Cruise ships 101: Industry plagued by pandemic outbreaks plots comeback
The AIDAdiva cruise ship, on a 10-day trip from New York to Montreal, arrives in Halifax on Friday, Oct. 19, 2018. THE CANADIAN PRESS/Andrew Vaughan
Brett Bundale, The Canadian Press
Published Monday, July 26, 2021 3:21PM EDT
THE CANADIAN PRESS
HALIFAX - It was an outbreak that captivated the world.
In early 2020 the gleaming Diamond Princess cruise ship became the epicentre of the COVID-19 pandemic outside of China.
As the ship was quarantined at a port near Tokyo, hundreds of passengers and crew became infected with COVID-19.
It was not an isolated incident, and Canadian officials soon banned cruise ships amid the COVID-19 pandemic.
A year and a half later, cruise lines are plotting their comeback, with some companies already setting sail - but a lot has changed.
Here's a step-by-step guide on the cruise ship industry's return and what Canadians need to know.
The cruise ship industry in Canada:
Canada's $4-billion cruise ship industry is a key part of the country's domestic tourism sector. It employs roughly 30,000 people, both directly and indirectly, and brings about two million travellers to Canada a year. In 2019, more than 140 cruise ships stopped at a Canadian port. The Conference Board of Canada said in a 2018 report that about 958,930 Canadians were expected to take a cruise that year, a number that grew an average of 4.2 per cent a year between 2010 and 2017.
When do cruise ships start sailing again?
Transport Canada is set to lift the ban on cruise ships in Canadian waters on Nov. 1. However, cruise ships have already restarted operations in other parts of the world. Norwegian Cruise Line said its Norwegian Jade set sail from Athens, Greece, on Sunday after being docked for 500 days. Nonetheless, the government of Canada continues to recommend avoiding all travel on cruise ships until further notice, due to COVID-19.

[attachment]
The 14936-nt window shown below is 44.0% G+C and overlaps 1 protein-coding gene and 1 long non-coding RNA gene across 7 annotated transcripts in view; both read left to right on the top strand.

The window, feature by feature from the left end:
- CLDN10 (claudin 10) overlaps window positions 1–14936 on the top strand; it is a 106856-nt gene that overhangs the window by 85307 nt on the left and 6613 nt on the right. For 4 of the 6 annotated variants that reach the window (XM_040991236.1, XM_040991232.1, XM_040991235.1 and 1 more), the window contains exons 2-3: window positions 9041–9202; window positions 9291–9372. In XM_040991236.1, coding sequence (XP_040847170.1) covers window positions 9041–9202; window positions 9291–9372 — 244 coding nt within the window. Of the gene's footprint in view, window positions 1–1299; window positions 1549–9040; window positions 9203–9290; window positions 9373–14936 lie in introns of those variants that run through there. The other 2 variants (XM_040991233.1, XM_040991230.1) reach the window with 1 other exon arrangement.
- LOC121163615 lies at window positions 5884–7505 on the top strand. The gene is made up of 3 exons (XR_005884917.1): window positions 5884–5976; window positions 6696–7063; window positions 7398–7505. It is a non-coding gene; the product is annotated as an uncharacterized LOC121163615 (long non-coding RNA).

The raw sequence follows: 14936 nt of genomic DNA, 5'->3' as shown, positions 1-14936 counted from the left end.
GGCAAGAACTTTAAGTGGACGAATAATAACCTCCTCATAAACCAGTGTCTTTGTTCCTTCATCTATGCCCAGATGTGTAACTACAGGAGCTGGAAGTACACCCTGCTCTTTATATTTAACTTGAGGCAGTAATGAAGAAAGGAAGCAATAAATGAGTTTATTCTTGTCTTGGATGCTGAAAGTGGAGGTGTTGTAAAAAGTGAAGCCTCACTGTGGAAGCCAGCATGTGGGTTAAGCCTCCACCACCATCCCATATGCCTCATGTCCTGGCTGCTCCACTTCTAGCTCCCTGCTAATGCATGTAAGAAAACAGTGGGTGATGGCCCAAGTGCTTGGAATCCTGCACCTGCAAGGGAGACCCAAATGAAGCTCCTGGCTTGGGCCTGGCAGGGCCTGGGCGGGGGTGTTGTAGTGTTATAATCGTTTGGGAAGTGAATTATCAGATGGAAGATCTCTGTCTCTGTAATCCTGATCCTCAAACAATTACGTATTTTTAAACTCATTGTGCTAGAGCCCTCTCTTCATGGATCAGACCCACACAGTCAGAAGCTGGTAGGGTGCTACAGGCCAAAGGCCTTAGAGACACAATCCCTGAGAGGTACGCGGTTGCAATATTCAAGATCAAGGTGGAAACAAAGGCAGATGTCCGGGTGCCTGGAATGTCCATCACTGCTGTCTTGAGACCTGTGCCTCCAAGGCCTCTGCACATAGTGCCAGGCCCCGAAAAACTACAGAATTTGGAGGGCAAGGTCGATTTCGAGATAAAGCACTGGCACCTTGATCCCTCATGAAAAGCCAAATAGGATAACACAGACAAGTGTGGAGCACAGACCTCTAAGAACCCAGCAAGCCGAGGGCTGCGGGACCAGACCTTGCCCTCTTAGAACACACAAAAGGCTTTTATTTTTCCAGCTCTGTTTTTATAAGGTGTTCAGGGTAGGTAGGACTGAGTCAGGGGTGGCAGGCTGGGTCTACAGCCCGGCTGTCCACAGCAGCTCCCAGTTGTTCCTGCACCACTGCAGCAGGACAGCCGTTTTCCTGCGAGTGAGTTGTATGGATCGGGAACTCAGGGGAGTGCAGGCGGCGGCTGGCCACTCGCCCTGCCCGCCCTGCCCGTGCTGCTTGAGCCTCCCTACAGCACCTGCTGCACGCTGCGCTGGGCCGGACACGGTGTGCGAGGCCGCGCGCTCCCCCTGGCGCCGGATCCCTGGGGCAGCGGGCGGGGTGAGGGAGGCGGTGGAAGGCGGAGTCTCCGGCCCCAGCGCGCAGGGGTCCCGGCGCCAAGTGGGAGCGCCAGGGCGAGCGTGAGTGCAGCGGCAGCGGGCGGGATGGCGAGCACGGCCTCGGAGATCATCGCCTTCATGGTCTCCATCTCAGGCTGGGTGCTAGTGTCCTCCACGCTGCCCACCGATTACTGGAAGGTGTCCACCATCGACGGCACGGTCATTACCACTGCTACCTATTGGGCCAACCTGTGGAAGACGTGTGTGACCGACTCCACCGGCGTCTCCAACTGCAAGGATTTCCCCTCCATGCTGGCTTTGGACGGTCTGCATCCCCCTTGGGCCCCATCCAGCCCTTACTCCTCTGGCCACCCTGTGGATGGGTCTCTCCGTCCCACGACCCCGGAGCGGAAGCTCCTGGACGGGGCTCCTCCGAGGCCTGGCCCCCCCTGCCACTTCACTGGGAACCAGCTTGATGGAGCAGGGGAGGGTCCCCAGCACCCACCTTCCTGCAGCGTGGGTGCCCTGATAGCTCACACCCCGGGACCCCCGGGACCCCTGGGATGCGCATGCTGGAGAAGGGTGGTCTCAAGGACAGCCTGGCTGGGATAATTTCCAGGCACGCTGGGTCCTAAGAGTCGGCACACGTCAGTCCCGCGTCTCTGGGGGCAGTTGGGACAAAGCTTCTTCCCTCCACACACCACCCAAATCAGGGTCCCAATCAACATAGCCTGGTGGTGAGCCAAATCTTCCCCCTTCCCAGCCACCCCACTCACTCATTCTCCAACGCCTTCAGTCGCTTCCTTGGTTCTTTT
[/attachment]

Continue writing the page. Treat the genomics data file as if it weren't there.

When will Canadian ports begin to see cruise ships?
Although the ban will lift in November, Canadian ports aren't expecting to see cruise ships until 2022. That's because the cruise season for Canadian ports, including Victoria, B.C., Saint John, N.B. and Sydney, N.S., typically ends in October. Still, lifting the ban in November allows port cities to book ahead for next year. Port of Halifax spokesman Lane Farguson said the port has already secured 159 tentative bookings for cruise ships visits for 2022. Meanwhile, Port of Sydney CEO Marlene Usher said while the port does not have any bookings for 2021, it now has about 100 cruise ships booked for 2022.
Do cruise ship passengers need to be full vaccinated?
It depends. Most cruise lines are currently requiring all passengers to be vaccinated, with some exceptions. Norwegian Cruise Lines says all guests and crew are required to be 100 per cent fully vaccinated. All guests are also required to take a COVID-19 antigen test prior to boarding. It says these rules allow passengers to cruise mask-free, depending on local government regulations. Other cruise lines do not require COVID-19 tests for those who are fully vaccinated, but require tests for unvaccinated passengers, such as children.
Are mix-and-match vaccines allowed?
Vaccine policies from cruise lines including Holland America Line, Norwegian Cruise Line, Celebrity Cruises, Carnival Cruise Line and Princess Cruises either don't accept any mixing of vaccines at all or don't accept the mixing of a viral vector vaccine with an mRNA vaccine, such as AstraZeneca with Moderna or Pfizer.
Norwegian Cruise Lines, for example, says a mixed vaccination protocol will not be accepted for ships embarking or disembarking at U.S. ports. But ships departing from a non-U.S. port will accept mixed vaccines, including combinations of AstraZeneca, Pfizer or Moderna. Other cruise lines say mixed vaccines that are the same type, for example both mRNA, are accepted, but a mix of one mRNA and one viral vector vaccine are not.